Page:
What are vowels and consonants?

What are vowels and consonants?
We explain what vowels and consonants are and how primary-school children are taught to identify CVC, CCVC and CVCC words, vowel digraphs and consonant digraphs.

What are vowels and consonants?

The alphabet is made up of 26 letters, 5 of which are vowels (a, e, i, o, u) and the rest of which are consonants.

A vowel is a sound that is made by allowing breath to flow out of the mouth, without closing any part of the mouth or throat.

A consonant is a sound that is made by blocking air from flowing out of the mouth with the teeth, tongue, lips or palate ('b' is made by putting your lips together, 'l' is made by touching your palate with your tongue).

The letter 'y' makes a consonant sound when at the beginning of a word ('yacht', 'yellow') but a vowel sound when at the end of a word ('sunny', 'baby').

Vowels and consonants in primary school

Children learn all the letters of the alphabet in the Foundation Stage (nursery and Reception years). This means they learn to look at a letter and then make its sound, but also to hear the sound of a letter and be able to write it down.

In Reception children move onto learning to read and write CVC words (consonant, vowel, consonant) such as cat, top, hit, nap.

They then move on to read and write CCVC words such as trip, stop, pram.

They also learn CVCC words such as milk, lamp, tusk.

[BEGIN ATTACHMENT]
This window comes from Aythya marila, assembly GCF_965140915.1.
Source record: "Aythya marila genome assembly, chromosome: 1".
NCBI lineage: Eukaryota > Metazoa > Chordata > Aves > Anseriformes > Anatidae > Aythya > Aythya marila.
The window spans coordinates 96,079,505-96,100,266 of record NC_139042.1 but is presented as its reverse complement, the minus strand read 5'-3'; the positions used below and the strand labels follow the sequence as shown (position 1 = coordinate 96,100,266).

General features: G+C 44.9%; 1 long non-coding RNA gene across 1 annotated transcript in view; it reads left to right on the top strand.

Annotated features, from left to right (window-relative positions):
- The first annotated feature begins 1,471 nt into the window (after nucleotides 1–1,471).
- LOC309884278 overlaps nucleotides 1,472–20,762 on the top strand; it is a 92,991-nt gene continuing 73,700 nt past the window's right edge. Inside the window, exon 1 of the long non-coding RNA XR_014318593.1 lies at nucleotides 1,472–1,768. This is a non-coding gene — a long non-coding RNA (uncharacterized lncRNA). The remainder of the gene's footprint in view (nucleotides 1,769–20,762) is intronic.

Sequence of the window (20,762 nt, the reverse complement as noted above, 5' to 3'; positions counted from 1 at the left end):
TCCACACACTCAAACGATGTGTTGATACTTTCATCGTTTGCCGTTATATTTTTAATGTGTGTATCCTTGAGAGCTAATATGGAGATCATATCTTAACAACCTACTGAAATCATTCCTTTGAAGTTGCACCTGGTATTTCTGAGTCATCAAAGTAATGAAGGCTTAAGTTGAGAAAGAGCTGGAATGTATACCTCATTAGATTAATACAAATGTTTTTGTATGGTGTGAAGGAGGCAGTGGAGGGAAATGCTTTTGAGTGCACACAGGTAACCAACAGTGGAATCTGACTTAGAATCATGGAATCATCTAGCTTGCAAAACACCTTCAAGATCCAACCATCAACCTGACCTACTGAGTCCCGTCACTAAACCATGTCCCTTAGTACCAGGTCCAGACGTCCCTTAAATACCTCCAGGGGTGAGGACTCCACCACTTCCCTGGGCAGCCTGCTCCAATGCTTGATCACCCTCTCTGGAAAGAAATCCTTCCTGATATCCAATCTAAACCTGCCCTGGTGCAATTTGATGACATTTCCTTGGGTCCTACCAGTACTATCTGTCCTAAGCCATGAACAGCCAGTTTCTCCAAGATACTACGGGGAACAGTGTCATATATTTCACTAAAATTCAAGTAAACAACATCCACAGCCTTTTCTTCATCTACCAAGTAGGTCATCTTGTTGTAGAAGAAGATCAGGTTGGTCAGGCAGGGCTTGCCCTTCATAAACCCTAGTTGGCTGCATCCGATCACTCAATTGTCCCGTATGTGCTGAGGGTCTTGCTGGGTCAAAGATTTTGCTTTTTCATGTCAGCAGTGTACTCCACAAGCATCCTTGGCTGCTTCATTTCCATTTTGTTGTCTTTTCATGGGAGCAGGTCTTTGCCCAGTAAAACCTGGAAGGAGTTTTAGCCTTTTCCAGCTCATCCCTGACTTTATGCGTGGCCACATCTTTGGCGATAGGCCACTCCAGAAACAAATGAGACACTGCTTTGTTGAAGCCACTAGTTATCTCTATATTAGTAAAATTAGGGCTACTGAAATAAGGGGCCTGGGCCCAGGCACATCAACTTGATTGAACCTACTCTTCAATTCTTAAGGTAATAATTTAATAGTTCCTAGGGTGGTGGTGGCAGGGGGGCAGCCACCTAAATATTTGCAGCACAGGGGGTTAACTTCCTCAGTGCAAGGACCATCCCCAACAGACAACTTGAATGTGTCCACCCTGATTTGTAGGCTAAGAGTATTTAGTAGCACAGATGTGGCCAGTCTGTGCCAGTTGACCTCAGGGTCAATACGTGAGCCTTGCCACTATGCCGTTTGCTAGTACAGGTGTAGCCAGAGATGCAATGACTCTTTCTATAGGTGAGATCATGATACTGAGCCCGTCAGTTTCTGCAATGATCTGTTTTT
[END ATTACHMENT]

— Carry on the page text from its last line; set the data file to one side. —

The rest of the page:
Children will also learn that sometimes two vowels are put together to make one sound, such as ai, oo, ea, ie which can be found in words such as rain, boot, read and pie. When two vowels are put together to make one sound, this is called a vowel digraph.

They also learn that sometimes two consonants are put together to make one sound, such as th, ch and sh which can be found in words such as bath, chip and mash. When two consonants are put together to make one sound, this is called a consonant digraph.

Teachers may or may not make children aware of all the linguistic vocabulary in bold above. It is not necessarily important that they know these words or can define them: the most important thing is that they learn to read and write individual letters and words with confidence through thorough step-by-step phonics activities.

Children moving up the school may notice certain things about vowels and consonants. For example, in English we rarely have three or more vowels together; beautiful, queue, liaise, quail, quiet, squeal are some of the few words that use this spelling pattern.

Another thing children may notice is that every word in the English language contains a vowel. This is quite a useful thing to know when playing hangman: go for the vowels first!